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October 19, 2011

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The intrusion of musical grace and Steven Galloway’s “The Cellist of Sarajevo”

by Mark Meynell
Evstafiev-bosnia-cello

I don’t cry in movies. Sometimes I’d quite like to. But that’s a different story. I just don’t. Usually. But one of the greatest films of recent years (and that is no hyperbole) made me weep: The Lives of Others. The scene in question is one that affected many other friends similarly. It is the moment when the Stasi agent, Gerd Wiesler, eavesdrops on the playwright Georg Dreyman playing a piano piece given to him by an old friend driven to suicide by being blackballed by the East German officialdom.

This is arguably the turning point, both for the film and for Wiesler himself. The music is the catalyst for at last drawing out the long-latent humanity in this hitherto faithful agent of the state. I won’t plot-spoil – but the music is the key to the love and redemption that then takes place. It is the great glistening ray of light that pierces through the oppressive gloom of the world’s most effective espionage state.

I couldn’t help but be reminded of that at various points in the sparkling novel by Canadian Steven Galloway, The Cellist of Sarajevo. I’ve blogged about my visits to Sarajevo in the past several times and it is a city that draws and breaks hearts.

The novel is a purely fictionalised account inspired by a true story: Vedran Smailović (left) was a cellist who had played in various orchestras before the Balkans war and during the siege would play at events and funerals. After the atrocity of the killings of 22 people queueing for bread in May 1992 (see previous post), the cellist played in memory of each who had died on 22 consecutive days. It is an extraordinary act of defiance and beauty amidst horror and danger – Smailović knew perfectly well that he was at risk from sniper fire.

Sadly, the book has generated quite a bit of controversy – not least because Smailović has been publicly furious (£) about the depiction, and also because if the gall of a westerner claiming to write from the viewpoint of those besieged. This is very sad – while understandable. But it doesn’t detract from what is an extraordinary book. It is fiction – but like all the best fiction, utterly plausible and true. For the character of the cellist is more the backdrop to the book. It is actually about 3 individual Sarajevans struggling for survival during the siege and the effect the cellist’s actions have on them: Arrow is the nom de guerre for a female sniper, Kenan is a youngish father and Dragan an older bakery worker.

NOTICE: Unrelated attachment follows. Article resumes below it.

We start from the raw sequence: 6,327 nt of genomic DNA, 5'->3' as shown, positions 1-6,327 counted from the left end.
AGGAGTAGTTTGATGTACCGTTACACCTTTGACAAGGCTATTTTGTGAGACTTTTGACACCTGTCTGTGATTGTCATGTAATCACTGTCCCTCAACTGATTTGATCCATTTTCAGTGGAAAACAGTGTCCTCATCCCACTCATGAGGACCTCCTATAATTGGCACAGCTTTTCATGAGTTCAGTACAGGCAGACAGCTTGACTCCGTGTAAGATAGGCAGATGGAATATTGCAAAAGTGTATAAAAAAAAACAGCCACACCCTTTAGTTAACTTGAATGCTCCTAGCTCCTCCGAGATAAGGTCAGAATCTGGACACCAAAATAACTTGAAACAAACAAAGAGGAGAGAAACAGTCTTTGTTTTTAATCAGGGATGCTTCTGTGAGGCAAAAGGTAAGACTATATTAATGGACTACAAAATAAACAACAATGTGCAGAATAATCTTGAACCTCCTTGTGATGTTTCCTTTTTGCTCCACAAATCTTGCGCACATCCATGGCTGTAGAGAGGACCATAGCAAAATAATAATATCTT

The ever-present possibility of death

The world these three inhabit is bleak. They are constantly aware that each day could be their last – and life seems irrational, illogical, unpredictable. Every street crossed could bring the end. And yet life must go on. There is little rhyme or reason about who survives. To that extent it evoked Primo Levi‘s description of those in Nazi concentration camps as being the drowned or the saved. Here is Kenan:

He continues downhill. If he looks up he can see the mountains to the south. He wonders if the men on the hills can see him. He imagines it’s possible. Any decent pair of binoculars would reveal him, a thin, youngish man in a shabby brown coat, carrying two bouquets of plastic bottles. They could kill him now, he supposes. But then again, they could have killed him any one of a number of times already, and if they don’t kill him now they’ll have more opportunities in the future. He doesn’t know why some people die and others don’t. He doesn’t have any idea how the men on the hills make their choices, and he doesn’t’ think he wants to know. What would he think about? Would he be flattered they didn’t choose him or offended he wasn’t a worthy target in their eyes? (p48)

Memorial to those killed at the Sarajevo meat market in 1995

Or take Arrow’s reflections on the place where the atrocity occurred:

Arrow crosses and sits in the spot where the mortar landed, the spot where, later today, the cellist will sit. She knows that twenty-two people died here and a multitude were injured, will not walk or see or touch again. Because they tried to buy bread. A small decision. Nothing to think about. You’re hungry, and come to this place where maybe there will be some bread to buy. Of all the places to go, you come here. Of all the days to come, a particular one chooses you. At four o’clock in the afternoon. It’s just something you do because life is a series of tiny, unavoidable decisions. And then some men on the hills send a bomb through the air to kill you. For them, it was probably just one more bomb in a day of many. Not notable at all…